Making time for the activities that bring me joy, allows me the ability to offer more patience and attention to my children. Knowing that I am guaranteed time in the near future to nurture my passions, apart from my #1 passion and priority of being a mama, helps me to be more present with my children in each precious moment I get with them. 

Recalibrate my Career:
I am a Dental Hygienist, which I love, but had been working in an office for far too long which was sucking me dry.  I made up my mind that I wanted to work less, closer to home, in a wonderful office filled with coworkers who worked well together, and I was going to find this office while on maternity leave. I sent my resume on a whim one Sunday night and was hired that's 2-3 days a week, 10 minutes from home, and I absolutely love everything about this dental office. The job is a long-term temporary position, but it was clearly an answer to prayer. We prayed hard about what to do, but really felt the choice was easy and I am SO happy in my new office. I often see people working a job they hate for 20 years. Comfort zones might be cozy and familiar, but I believe great things happen when we wisely step outside of those "safety zones", trust God, and try something different.

Recalibrate my Schedule:
Time is precious, and I want to make the most of it. I've always been a task-oriented, list-making, goal-setting lady, but since becoming a mama of two I've found keeping an organized schedule is so vital to my productivity. Mommy-hood is unpredictable, so I know my lists aren't hard and fast when I make them, but it sure helps me stay on track. I was getting so frustrated when maybe one to-do would get crossed off for the day, especially when I used to crush a to-do list like it was an Olympic event.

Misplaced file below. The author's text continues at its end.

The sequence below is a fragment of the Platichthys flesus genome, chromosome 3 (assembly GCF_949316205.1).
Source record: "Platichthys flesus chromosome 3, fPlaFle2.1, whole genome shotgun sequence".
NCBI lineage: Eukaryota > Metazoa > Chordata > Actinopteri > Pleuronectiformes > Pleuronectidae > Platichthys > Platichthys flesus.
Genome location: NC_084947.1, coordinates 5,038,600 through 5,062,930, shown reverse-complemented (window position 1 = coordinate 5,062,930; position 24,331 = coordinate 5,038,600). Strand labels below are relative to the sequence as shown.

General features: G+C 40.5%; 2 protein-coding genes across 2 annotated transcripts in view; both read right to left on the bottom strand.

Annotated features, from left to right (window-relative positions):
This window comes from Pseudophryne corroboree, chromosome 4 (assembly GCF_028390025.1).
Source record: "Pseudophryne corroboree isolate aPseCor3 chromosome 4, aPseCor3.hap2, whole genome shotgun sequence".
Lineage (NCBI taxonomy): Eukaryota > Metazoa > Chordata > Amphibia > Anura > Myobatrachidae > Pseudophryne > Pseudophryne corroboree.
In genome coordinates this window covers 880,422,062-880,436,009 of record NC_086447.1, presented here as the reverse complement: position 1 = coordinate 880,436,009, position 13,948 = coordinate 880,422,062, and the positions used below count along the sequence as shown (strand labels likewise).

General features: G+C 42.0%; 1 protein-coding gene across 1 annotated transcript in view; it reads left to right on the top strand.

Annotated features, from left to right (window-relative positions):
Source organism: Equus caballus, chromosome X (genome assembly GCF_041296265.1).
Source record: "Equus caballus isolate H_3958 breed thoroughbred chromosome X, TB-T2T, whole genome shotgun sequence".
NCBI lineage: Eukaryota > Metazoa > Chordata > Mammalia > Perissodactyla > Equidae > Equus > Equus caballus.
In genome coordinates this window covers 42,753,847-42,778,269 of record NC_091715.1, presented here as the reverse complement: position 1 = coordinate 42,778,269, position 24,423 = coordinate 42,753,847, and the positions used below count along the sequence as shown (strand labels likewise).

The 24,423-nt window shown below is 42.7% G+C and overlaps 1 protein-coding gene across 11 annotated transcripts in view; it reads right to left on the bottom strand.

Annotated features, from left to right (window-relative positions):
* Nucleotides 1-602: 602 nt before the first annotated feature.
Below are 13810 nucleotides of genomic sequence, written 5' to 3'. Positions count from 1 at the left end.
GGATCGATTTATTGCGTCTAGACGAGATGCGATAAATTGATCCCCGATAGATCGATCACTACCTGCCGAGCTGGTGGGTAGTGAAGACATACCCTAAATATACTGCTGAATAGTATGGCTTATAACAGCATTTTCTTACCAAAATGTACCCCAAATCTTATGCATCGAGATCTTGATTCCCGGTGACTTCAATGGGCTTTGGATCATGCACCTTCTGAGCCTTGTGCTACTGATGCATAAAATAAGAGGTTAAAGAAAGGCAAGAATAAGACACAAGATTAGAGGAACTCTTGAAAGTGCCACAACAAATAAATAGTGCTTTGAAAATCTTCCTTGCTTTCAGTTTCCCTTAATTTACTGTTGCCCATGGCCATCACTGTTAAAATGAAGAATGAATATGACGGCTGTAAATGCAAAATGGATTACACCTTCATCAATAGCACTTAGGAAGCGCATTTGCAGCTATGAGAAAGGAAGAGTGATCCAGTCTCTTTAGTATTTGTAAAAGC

I've learned to prioritize my lists to the three most important items and give myself grace with none of those get crossed off by the end of the day. 

I have fallen in love with my Plum Paper planner! It is completely customizable to your needs and style, and is large enough to keep my family, blog and AdvoCare business organized in one place.

These are just some of the areas of my life I've been giving more attention, as a way to continue to recalibrate and grow (GROW is even my "One Little Word" for 2015). What areas of your life are you currently recalibrating, and how are you doing so? Are there any areas you'd like to recalibrate?

Wednesday, March 11, 2015

Wholly Chicken Broth

Since March has unexpectedly turned into a random blog post month, now is the perfect time to share some random nuggets I've been stashing away, waiting for a good place to fit them in.  

When I conducted my survey, I received feedback from almost everyone that you would like to see some more personal posts from me, as well as more recipes.  So, I'm just going to get both of those birds with one stone and share a crock pot favorite of mine involving a whole chicken..."wholly" heavens this is amazing!  

Cook a whole chicken in the crock pot all day for a tender and juicy rotisserie-style chicken for dinner, then cook all remnants overnight for a delicious and nutritious broth you can use for weeks and weeks!  I'll also share my tips for storing my broth. I recommend this process for a Saturday, or a day where you'll be home all day. It's incredibly easy, but a time consuming.

What you need:
  • 4-5 lb whole chicken
  • 3 tsp salt
  • 1 tsp paprika
  • 1 tsp onion powder
  • 1/2 tsp dried thyme
  • 1 tsp Italian seasoning
  • 1/2 tsp cayenne
  • 1/2 tsp black pepper
  • 4 whole garlic cloves
  • 1 onion, quartered
What you do:
  • Mix all ingredients, except garlic and onion, and rub all over chicken, inside and out, and place in crock pot breast-side down.
  • Place onion and garlic inside chicken cavity.
  • Cook 8 hours on low.
  • The chicken will be so tender, it will fall right off the bone!
  • Eat your delicious chicken for dinner, and then return to the kitchen for part 2...
To make the chicken broth:
  • After the kiddos are in bed, get to work on that chicken. Get all that yummy chicken meat off the bones and EVERYTHING else remains in the crock pot; bones, fat, skin, juices...everything.
  • If you have them on hand, add 1 roughly chopped onion, carrot, celery rib, 1 bay leaf.. Don't worry if you don't have these on hand, the broth turns out great anyway, but these will add extra flavor if you have them.
  • Fill crock pot with water, leaving about 1-inch at the top.
  • Cook on 'low' for 8-10 hours. I like to set it before going to bed and let it cook all night long.